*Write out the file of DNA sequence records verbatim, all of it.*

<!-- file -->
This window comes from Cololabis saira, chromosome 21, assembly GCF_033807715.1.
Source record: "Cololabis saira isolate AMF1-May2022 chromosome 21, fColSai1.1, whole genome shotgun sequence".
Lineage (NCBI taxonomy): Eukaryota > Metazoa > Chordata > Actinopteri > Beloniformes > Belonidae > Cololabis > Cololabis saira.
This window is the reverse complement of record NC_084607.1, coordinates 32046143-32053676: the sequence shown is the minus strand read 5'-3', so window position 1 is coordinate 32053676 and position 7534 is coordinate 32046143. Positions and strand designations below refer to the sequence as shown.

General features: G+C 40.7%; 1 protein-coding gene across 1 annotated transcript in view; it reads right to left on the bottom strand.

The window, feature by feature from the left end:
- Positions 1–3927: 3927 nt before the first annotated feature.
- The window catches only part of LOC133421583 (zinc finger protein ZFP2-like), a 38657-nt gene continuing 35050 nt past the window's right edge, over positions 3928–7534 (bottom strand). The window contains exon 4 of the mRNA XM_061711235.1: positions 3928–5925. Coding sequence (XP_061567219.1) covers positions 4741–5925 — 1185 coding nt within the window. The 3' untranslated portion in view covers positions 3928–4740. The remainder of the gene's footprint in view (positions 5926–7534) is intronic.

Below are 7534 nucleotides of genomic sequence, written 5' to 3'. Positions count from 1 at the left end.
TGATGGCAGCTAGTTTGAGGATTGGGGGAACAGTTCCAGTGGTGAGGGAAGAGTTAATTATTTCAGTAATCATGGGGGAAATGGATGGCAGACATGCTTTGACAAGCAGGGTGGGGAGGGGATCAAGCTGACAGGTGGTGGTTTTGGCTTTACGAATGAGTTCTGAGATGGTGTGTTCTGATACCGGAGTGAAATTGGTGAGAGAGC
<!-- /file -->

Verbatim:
This window comes from Cololabis saira, chromosome 21, assembly GCF_033807715.1.
Source record: "Cololabis saira isolate AMF1-May2022 chromosome 21, fColSai1.1, whole genome shotgun sequence".
Lineage (NCBI taxonomy): Eukaryota > Metazoa > Chordata > Actinopteri > Beloniformes > Belonidae > Cololabis > Cololabis saira.
This window is the reverse complement of record NC_084607.1, coordinates 32046143-32053676: the sequence shown is the minus strand read 5'-3', so window position 1 is coordinate 32053676 and position 7534 is coordinate 32046143. Positions and strand designations below refer to the sequence as shown.

General features: G+C 40.7%; 1 protein-coding gene across 1 annotated transcript in view; it reads right to left on the bottom strand.

The window, feature by feature from the left end:
- Positions 1–3927: 3927 nt before the first annotated feature.
- The window catches only part of LOC133421583 (zinc finger protein ZFP2-like), a 38657-nt gene continuing 35050 nt past the window's right edge, over positions 3928–7534 (bottom strand). The window contains exon 4 of the mRNA XM_061711235.1: positions 3928–5925. Coding sequence (XP_061567219.1) covers positions 4741–5925 — 1185 coding nt within the window. The 3' untranslated portion in view covers positions 3928–4740. The remainder of the gene's footprint in view (positions 5926–7534) is intronic.

Below are 7534 nucleotides of genomic sequence, written 5' to 3'. Positions count from 1 at the left end.
TGATGGCAGCTAGTTTGAGGATTGGGGGAACAGTTCCAGTGGTGAGGGAAGAGTTAATTATTTCAGTAATCATGGGGGAAATGGATGGCAGACATGCTTTGACAAGCAGGGTGGGGAGGGGATCAAGCTGACAGGTGGTGGTTTTGGCTTTACGAATGAGTTCTGAGATGGTGTGTTCTGATACCGGAGTGAAATTGGTGAGAGAGC